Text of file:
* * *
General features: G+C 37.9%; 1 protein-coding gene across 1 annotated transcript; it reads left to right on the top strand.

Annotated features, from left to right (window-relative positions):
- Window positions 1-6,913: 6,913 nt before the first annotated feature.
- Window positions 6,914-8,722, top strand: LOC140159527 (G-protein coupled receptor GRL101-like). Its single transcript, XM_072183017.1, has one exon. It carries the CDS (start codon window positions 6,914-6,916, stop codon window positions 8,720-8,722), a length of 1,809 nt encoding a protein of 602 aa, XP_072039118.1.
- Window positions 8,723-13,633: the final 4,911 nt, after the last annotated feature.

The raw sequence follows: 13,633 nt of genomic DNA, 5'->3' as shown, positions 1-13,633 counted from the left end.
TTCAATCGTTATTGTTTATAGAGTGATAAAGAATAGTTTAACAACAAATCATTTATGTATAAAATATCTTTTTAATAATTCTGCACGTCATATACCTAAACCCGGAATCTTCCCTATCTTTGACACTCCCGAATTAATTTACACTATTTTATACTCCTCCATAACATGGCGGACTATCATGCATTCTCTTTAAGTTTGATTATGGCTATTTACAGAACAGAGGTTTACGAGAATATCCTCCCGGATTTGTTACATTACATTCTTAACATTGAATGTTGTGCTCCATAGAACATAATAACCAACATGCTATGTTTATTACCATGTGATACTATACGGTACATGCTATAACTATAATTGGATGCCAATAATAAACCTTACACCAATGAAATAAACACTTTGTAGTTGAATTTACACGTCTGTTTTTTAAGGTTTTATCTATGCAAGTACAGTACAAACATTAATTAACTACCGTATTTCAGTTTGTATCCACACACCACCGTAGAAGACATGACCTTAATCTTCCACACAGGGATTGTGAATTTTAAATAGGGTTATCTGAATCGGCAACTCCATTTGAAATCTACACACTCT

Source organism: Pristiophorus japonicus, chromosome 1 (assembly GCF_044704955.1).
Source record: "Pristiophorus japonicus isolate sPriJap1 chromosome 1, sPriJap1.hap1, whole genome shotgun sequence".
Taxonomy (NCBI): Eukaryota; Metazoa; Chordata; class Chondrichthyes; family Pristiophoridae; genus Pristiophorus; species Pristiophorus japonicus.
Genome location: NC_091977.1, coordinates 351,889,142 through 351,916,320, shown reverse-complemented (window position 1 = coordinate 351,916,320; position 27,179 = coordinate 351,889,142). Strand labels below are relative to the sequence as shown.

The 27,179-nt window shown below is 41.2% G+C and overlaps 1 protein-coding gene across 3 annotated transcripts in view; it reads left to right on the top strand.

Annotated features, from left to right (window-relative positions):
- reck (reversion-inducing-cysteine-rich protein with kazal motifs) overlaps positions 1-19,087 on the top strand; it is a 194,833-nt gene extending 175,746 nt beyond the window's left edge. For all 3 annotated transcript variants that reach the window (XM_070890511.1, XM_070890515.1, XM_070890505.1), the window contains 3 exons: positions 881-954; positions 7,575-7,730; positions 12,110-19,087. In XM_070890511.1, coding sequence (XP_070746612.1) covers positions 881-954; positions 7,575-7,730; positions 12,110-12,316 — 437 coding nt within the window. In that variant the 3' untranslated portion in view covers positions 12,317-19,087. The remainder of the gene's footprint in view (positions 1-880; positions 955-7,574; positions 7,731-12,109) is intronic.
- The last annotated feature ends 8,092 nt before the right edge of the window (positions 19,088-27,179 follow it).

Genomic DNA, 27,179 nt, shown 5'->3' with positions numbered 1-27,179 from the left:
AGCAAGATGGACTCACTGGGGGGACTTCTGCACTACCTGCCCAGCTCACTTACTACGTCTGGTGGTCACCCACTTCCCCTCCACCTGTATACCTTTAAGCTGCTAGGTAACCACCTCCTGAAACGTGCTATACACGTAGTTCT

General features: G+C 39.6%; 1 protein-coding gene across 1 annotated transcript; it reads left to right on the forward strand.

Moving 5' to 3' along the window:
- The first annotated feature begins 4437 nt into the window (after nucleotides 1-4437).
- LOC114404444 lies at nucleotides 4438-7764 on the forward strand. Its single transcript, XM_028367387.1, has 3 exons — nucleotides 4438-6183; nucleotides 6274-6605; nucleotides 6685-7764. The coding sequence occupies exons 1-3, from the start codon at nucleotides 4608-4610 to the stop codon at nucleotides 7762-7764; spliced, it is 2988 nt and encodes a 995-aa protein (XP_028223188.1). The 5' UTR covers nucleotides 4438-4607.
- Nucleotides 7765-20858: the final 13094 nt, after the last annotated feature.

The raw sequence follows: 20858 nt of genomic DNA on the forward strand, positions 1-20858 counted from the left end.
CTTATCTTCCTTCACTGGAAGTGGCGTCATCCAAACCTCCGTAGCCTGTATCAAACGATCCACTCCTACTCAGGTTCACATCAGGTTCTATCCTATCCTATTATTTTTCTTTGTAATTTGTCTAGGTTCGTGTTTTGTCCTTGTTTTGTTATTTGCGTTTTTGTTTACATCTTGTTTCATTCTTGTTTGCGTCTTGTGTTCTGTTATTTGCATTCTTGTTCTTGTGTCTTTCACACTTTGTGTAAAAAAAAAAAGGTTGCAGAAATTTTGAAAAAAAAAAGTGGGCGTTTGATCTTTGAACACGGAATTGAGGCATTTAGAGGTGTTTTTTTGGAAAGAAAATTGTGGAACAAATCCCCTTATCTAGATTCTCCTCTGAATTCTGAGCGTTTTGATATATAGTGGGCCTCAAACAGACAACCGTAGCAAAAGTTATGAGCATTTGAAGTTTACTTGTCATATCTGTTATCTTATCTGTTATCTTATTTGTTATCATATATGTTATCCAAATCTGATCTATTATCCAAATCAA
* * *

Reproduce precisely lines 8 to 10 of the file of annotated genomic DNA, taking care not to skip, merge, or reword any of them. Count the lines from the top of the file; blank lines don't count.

Source organism: Pristiophorus japonicus, chromosome 1 (assembly GCF_044704955.1).
Source record: "Pristiophorus japonicus isolate sPriJap1 chromosome 1, sPriJap1.hap1, whole genome shotgun sequence".
Taxonomy (NCBI): Eukaryota; Metazoa; Chordata; class Chondrichthyes; family Pristiophoridae; genus Pristiophorus; species Pristiophorus japonicus.